Join Petrula Vrontikis for an in-depth discussion in this video Establishing the goal or purpose of your presentation, part of Running a Design Business: Presentation Skills.
You'll need to assess the overall purpose of the presentation, and make choices that support that purpose. Everyone participating needs to know their role. Here are the three common types of design presentations that I'll be reviewing in this course. A small, informal presentation could be as simple as a meeting to discuss the status of a project, or to present some research, strategy, sketches or inspiration. Many times these presentations are internal, and often include only members of the creative team.
The goals are to usually share ideas and facilitate whatever phase the project is in. They tend to be collaborative, and can include working materials such as sketches, screens and whiteboards. An approval phase presentation is more formal. It includes the decision makers who'll give the go ahead for the project to move forward. Often these presentations are offsite, and require significant preparation regarding physical or digital mockups. There is more at stake here because this type of presentation proves the designer properly understood the problem, and created great solutions.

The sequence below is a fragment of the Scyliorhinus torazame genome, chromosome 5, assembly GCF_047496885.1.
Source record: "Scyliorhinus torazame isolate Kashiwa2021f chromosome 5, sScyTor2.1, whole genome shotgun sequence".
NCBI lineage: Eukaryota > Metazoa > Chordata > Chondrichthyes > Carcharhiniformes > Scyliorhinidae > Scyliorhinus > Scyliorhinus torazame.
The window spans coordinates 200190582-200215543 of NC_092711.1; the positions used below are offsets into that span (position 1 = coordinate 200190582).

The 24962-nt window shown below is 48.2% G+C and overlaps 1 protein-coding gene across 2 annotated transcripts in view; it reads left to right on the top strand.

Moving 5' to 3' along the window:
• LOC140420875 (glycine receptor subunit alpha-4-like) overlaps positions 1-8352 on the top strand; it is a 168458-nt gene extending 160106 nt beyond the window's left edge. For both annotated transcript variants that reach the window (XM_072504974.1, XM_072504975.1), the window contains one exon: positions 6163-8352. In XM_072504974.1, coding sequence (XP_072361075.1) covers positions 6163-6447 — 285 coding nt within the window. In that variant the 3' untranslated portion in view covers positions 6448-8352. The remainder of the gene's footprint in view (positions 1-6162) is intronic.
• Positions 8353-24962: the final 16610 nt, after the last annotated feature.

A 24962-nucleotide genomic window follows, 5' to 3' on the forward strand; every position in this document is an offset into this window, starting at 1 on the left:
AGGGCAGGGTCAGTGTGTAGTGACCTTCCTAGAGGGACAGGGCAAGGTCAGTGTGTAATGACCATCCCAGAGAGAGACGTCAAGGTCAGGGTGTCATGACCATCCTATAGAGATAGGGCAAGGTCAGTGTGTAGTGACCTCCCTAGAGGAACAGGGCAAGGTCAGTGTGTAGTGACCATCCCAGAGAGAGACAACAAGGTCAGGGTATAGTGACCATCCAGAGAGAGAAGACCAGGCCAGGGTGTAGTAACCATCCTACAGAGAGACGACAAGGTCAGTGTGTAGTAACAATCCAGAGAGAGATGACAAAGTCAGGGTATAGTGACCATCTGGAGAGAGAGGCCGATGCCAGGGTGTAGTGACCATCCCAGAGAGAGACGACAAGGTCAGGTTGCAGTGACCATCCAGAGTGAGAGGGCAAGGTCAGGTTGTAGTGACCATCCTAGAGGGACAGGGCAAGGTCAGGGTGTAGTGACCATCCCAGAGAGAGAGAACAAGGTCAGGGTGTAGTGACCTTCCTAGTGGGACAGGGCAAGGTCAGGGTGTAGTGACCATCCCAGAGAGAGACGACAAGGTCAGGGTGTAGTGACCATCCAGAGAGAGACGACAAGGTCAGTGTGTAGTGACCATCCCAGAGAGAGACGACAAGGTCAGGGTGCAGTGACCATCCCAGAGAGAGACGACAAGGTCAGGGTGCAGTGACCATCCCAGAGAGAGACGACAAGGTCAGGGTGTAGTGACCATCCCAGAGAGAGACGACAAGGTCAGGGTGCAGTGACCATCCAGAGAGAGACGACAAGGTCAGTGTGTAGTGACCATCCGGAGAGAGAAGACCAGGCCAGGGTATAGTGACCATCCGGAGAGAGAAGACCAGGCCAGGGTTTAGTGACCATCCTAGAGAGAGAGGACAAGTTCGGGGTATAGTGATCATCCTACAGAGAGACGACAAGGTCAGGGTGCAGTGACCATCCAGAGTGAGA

A formal presentation is one where you or your team speaks to a larger audience, say over twenty people. There's less interaction between the presenter and the audience. And the presentation is highly structured and choreographed. No matter what type of presentation, as a strategy, I start out by confirming my understanding of what we need to accomplish. And make sure that everyone is on the same page. In an approval phase presentation, the introduction might sound something like this.
Today we'll be looking at three different visual directions for you new product packaging. In order to keep on the schedule, we'll need to have approval today on one of these directions. In general, clients and designers are really busy working on multiple projects. It's important to take a position of authority as the facilitator, helping everyone know the expected outcome, what decisions need to be made, and what the next steps need to be.
- Presenting one-on-one, to a team, or to a larger audience
- Choosing a presentation format
- Introducing your design and providing context
- Persuading your audience
- Developing visual aids
- Creating a great first impression
- Understanding verbal and nonverbal cues
- Getting approval
- Facilitating a Q&A session